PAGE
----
June 13, 2012

Looks like Home Rule may be the answer on drilling

This sounds like a trial balloon to me:

Cuomo Plan Would Limit Gas Drilling to a Few Counties in New York

The plan, described by a senior official at the State Department of Environmental Conservation and others with knowledge of the administration's strategy, would limit drilling to the deepest areas of the Marcellus Shale rock formation, at least for the next several years, in an effort to reduce the risk of groundwater contamination.

Even within that southwest New York region -- primarily Broome, Chemung, Chenango, Steuben and Tioga Counties -- drilling would be permitted only in towns that agree to it, and would be banned in Catskill Park, aquifers and nationally designated historic districts.

The officials spoke on the condition of anonymity because the deliberations in the administration are still continuing.

It sounds like convergence toward a classic Albany compromise, through the executive branch and possibly with the cooperation of the legislature. I suspect (but I'm not certain) that implementing this would also shut down the Anschutz lawsuit against the Town of Dryden.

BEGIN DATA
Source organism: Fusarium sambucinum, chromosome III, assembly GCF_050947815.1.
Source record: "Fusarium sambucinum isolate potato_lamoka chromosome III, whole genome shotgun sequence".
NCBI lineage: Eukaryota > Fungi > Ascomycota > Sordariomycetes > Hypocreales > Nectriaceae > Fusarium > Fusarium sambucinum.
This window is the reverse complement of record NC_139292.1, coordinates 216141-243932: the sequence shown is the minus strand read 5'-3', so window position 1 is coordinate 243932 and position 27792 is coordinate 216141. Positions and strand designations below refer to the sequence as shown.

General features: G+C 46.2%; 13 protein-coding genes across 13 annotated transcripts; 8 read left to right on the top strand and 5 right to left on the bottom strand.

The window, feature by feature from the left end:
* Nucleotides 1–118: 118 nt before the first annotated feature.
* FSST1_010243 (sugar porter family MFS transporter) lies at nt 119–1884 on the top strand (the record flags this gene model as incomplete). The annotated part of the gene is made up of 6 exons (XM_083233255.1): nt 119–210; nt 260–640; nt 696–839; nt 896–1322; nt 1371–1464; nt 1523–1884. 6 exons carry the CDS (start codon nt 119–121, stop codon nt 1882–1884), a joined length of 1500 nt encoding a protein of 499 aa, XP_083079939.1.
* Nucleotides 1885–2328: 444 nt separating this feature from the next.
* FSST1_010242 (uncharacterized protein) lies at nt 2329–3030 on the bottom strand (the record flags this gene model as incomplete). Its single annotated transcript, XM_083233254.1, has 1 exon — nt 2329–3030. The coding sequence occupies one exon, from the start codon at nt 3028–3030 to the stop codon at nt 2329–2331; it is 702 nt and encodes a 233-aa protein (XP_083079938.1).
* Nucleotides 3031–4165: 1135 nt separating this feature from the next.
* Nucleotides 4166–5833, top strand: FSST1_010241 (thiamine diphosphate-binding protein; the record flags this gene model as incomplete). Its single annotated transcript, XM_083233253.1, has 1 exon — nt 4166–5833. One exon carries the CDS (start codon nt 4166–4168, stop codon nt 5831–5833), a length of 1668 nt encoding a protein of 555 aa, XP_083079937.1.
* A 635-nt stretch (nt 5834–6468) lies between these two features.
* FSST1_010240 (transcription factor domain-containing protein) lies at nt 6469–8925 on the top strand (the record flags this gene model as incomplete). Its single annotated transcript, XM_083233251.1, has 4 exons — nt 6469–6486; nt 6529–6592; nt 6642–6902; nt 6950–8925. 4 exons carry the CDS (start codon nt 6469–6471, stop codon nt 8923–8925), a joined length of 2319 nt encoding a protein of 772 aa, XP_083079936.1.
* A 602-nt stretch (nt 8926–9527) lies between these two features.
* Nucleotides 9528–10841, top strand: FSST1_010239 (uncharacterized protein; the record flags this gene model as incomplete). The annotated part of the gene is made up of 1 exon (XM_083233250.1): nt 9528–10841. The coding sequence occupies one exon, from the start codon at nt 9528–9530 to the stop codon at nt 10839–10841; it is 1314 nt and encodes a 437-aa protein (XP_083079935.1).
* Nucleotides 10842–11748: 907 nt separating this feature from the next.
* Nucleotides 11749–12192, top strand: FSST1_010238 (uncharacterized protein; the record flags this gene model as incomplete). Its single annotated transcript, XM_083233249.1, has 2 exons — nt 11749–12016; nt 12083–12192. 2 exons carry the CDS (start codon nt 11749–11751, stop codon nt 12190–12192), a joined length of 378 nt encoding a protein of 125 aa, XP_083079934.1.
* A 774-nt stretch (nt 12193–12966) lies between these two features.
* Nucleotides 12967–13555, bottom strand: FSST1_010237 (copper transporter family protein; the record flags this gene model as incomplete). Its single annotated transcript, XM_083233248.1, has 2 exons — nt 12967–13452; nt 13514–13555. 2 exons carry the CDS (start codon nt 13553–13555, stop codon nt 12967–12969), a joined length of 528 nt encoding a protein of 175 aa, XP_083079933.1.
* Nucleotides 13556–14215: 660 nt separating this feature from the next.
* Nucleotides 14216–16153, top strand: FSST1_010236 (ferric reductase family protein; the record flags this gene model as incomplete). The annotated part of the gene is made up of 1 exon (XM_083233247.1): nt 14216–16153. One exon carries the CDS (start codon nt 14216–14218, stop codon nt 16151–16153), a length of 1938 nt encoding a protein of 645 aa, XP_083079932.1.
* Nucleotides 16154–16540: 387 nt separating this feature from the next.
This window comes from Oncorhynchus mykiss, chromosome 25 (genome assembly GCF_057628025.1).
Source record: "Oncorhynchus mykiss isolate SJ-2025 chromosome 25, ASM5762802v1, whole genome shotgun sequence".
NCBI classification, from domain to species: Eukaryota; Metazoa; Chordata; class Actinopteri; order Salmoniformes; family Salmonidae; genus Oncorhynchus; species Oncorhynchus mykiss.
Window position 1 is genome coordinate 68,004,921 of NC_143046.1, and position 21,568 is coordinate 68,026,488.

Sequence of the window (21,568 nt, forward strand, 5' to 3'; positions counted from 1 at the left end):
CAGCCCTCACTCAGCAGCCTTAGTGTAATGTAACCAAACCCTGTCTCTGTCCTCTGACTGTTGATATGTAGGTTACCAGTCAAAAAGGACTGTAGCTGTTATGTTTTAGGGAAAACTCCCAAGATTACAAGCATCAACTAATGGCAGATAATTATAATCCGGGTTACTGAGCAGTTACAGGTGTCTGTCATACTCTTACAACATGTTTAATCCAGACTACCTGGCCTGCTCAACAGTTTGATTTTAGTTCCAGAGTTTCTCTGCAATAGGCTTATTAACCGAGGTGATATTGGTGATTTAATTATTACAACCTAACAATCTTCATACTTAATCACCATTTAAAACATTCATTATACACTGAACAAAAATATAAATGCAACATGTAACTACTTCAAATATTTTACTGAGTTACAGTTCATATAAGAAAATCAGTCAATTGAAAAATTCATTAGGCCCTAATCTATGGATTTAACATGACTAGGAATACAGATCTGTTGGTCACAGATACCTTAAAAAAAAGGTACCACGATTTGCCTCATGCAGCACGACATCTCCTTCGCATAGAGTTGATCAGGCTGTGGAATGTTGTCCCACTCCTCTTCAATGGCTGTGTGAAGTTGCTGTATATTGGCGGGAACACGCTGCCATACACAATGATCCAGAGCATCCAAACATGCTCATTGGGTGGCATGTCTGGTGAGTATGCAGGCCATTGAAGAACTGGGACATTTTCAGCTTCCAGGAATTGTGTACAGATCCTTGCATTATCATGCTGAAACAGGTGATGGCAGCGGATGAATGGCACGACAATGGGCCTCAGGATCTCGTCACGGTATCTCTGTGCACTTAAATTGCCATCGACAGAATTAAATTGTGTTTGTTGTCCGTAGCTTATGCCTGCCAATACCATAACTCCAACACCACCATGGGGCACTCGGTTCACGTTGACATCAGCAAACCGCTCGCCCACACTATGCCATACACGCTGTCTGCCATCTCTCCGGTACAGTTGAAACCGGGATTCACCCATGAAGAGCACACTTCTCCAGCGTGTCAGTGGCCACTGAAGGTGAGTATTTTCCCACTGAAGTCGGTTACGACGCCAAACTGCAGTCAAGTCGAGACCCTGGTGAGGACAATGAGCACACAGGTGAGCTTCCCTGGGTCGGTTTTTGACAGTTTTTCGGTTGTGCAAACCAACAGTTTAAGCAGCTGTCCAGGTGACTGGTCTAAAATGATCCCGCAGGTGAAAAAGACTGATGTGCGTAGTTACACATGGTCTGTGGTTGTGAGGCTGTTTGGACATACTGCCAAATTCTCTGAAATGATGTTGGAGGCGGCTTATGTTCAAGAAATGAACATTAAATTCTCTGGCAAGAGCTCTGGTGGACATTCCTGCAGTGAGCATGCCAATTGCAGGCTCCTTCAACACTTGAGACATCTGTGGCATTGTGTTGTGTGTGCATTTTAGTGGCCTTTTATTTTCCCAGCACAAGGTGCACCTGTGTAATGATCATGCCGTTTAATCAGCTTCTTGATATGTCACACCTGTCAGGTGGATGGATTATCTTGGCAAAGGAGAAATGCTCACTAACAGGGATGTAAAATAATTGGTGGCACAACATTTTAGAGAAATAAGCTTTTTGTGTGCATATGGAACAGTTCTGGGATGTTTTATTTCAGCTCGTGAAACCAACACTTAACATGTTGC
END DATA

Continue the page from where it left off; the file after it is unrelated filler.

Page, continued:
Also, note that the mentioned 2000 foot depth line goes right through Dryden, including much of the southern and eastern parts in the "possible to drill with local consent" zone. I also wonder how and if this will apply to the much deeper Utica Shale - yes, it's further down, but the SGEIS didn't spend much time talking about the differences. We'll see.

Posted by simon at June 13, 2012 10:30 AM in ,
Note on photos


Nathanael said:

After investigating the economics of hydrofracking, I've concluded that most of the fracking companies are actually running land scams against the major oil companies: the fracked wells run out very quickly and are therefore not actually very profitable, but the majors are still estimating their production using the rate of decay of normal oil wells, and so overestimate their value. The frackers lease, frack, and then *sell* before the wells' decay rate is demonstrated.

The fact that they're not in the business as long-term operators, but are rather in the land-flipping business, means that they have particularly strong incentives to cut corners environmentally, and we know that they do this frequently everywhere else..

I'm hoping the revelation of this by the USGS is going to eliminate the market for "land flipping" from fracking companies to oil majors, and thus cause the frackers to shut down. They're mostly highly leveraged.

This underlying business situation means that any delay is our friend.